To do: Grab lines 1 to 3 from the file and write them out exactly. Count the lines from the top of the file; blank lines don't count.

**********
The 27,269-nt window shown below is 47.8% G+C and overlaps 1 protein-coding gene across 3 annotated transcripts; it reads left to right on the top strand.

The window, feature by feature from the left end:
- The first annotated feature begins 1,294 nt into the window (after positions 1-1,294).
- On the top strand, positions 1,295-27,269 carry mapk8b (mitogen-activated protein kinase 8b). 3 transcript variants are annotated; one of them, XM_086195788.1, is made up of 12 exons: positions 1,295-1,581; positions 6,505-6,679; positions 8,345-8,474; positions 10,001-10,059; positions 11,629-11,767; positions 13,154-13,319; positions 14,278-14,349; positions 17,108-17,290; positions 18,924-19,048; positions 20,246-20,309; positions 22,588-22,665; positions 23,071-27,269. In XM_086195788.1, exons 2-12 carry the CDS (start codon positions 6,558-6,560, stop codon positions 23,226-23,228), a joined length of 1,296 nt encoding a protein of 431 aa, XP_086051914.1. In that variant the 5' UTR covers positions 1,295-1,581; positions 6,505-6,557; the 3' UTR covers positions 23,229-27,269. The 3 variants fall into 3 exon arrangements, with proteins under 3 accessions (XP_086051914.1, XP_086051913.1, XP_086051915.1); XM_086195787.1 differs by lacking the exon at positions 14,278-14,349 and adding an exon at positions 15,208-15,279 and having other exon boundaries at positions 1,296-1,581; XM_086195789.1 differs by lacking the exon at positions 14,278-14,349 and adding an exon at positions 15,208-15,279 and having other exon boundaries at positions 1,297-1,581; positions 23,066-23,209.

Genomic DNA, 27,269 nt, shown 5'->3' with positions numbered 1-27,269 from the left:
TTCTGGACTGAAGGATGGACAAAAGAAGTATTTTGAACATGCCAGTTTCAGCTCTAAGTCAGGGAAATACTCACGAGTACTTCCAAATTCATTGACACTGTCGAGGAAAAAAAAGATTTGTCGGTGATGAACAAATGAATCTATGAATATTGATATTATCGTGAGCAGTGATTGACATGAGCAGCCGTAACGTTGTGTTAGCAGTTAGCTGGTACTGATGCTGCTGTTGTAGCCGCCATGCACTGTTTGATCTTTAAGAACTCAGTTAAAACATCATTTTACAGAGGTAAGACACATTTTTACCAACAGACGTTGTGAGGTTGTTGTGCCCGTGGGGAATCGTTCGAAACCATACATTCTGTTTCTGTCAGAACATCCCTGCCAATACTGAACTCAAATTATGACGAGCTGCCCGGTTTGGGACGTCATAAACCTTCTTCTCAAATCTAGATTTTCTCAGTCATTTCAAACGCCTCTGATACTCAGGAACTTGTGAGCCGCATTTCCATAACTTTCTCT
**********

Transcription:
The 27,269-nt window shown below is 47.8% G+C and overlaps 1 protein-coding gene across 3 annotated transcripts; it reads left to right on the top strand.

The window, feature by feature from the left end:
- The first annotated feature begins 1,294 nt into the window (after positions 1-1,294).